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How to have a healthier Christmas

Siski Green / 05 December 2016

Choose wisely at Christmas time to avoid having to diet throughout January.

Reindeer and christmas tree shaped festive biscuits
Picking one indulgent meal at Christmas dinner won’t add much to your waistline

Don't overindulge throughout December

One of the main reasons people put on weight over Christmas isn’t actually down to the Christmas dinner, it’s about higher calorie intake day after day. 

Social Christmas events in the run up to Christmas and beyond, as well as Christmas food bargains in the supermarkets can result in you eating hundreds of extra calories per day. Over a four-week period, for example, 500 extra calories daily will lead to a gain of 5lb (2kg). 

So keep your indulging only to Christmas itself, and you won’t have to face a drastic diet in January. 

How to avoid Christmas weight gain

Pick one indulgent meal

Indulging in a feast at Christmas dinner won’t add much to your waistline but if you indulge at breakfast, lunch and dinner you’ll overload your system. 

Particularly for people with heart problems or diabetes, it’s best to allow yourself to indulge for only one meal in the day and focus on fruit, vegetables and other light, healthy foods the rest of the day.

Drink a glass of water for every glass of alcohol

Celebrating with a drink or two at Christmas is a must for many people but drinking too much will put your health at risk (and possibly your social life!). A simple way to avoid overdrinking is to have a glass of water for every glass of alcohol you drink. 

Not only does that help keep you hydrated (less risk of hangovers!), it’ll also stop you from drinking too much as you have less time for drinking alcohol and your bladder will fill up too.  

Find out how to avoid getting dehydrated

Eat first, then go out

If you’ve got a Christmas event to go to, eat a full meal beforehand, one that contains protein and carbohydrates. The carbs will give you energy and the protein will help keep you feeling full when you’re faced with all those high-calorie snacks. 

Think small when it comes to portions

If you’re not cooking for a huge family, maybe you don’t need a whole turkey? Research from Cornell University, USA, shows that we eat more when we use bigger plates, and that’s also true if there’s more food on offer.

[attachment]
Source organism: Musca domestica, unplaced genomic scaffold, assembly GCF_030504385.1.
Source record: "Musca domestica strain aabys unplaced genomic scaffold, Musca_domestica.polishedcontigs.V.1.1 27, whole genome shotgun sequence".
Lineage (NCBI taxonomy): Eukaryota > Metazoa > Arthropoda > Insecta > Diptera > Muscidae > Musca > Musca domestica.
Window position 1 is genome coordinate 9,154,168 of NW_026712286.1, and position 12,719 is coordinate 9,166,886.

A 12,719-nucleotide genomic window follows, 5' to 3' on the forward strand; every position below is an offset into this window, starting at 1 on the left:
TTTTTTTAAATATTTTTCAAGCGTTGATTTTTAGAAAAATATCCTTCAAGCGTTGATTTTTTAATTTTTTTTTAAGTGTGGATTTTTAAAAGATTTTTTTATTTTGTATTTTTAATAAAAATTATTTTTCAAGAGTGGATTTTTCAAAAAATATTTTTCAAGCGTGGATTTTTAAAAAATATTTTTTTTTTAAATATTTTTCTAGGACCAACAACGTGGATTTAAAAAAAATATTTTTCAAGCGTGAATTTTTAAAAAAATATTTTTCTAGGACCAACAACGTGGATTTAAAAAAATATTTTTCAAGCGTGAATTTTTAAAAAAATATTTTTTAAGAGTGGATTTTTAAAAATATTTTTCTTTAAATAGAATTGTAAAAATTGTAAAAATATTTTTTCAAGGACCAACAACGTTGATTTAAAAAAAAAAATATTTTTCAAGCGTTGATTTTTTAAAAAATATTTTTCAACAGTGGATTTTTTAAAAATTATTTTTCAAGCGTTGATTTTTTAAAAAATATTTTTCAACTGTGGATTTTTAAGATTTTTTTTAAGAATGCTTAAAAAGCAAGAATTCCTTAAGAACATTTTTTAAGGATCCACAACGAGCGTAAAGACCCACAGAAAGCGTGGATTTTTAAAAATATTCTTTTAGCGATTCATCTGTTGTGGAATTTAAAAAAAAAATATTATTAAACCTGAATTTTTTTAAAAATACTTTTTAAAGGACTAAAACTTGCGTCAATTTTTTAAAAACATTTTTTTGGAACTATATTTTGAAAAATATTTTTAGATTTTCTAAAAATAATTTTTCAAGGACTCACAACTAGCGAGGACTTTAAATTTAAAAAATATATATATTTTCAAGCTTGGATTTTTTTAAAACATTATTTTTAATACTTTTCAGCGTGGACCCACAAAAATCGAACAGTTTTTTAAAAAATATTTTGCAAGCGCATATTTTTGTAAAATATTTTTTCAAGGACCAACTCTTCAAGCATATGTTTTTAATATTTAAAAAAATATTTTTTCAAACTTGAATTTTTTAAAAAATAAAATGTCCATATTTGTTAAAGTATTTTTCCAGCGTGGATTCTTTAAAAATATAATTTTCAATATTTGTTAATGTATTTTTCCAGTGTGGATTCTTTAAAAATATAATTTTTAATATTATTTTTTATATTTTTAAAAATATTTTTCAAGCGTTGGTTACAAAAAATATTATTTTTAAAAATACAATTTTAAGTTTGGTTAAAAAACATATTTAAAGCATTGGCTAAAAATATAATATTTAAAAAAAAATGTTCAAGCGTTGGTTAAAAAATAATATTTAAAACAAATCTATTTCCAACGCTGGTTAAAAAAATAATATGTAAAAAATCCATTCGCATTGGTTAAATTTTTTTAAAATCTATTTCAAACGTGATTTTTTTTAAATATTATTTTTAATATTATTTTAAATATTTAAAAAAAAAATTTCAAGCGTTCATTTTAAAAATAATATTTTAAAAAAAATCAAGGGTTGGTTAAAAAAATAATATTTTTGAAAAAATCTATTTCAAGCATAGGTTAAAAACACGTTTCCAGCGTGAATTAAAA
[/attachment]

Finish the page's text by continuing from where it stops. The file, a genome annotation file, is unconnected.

So cook only a turkey breast or the legs. Or cook the whole turkey but put some aside to freeze. Then you’ll have a delicious treat ready to eat in January.

Find recipes for Christmas leftovers

Do some clever swaps to keep the calories down

Some very simple changes to Christmas foods can make them far more healthy. Taking the skin off turkey, eating baked potatoes instead of roast, using yogurt or low-fat custard instead of cream for the Christmas pudding are just some of the ways you can save hundreds of calories.  

Make wise food choices

Turkey is a pretty healthy food and if you stick to breast it’s low in fat too, so by eating more turkey and less roast potatoes, for example, you’ll get nicely full without too many calories.  But there are other Christmas foods you can indulge in while staying healthy:

  • Christmas pudding is low-fat, a good source of iron, and contains plenty of fruit too
  • Chestnut stuffing is delicious and low in fat
  • Brussels sprouts are an excellent source of folic acid and vitamin C and they’re full of heart-healthy fibre too. Just don’t slather them in butter!

How to make your Christmas lunch healthier


The opinions expressed are those of the author and are not held by Saga unless specifically stated. The material is for general information only and does not constitute investment, tax, legal, medical or other form of advice. You should not rely on this information to make (or refrain from making) any decisions. Always obtain independent, professional advice for your own particular situation.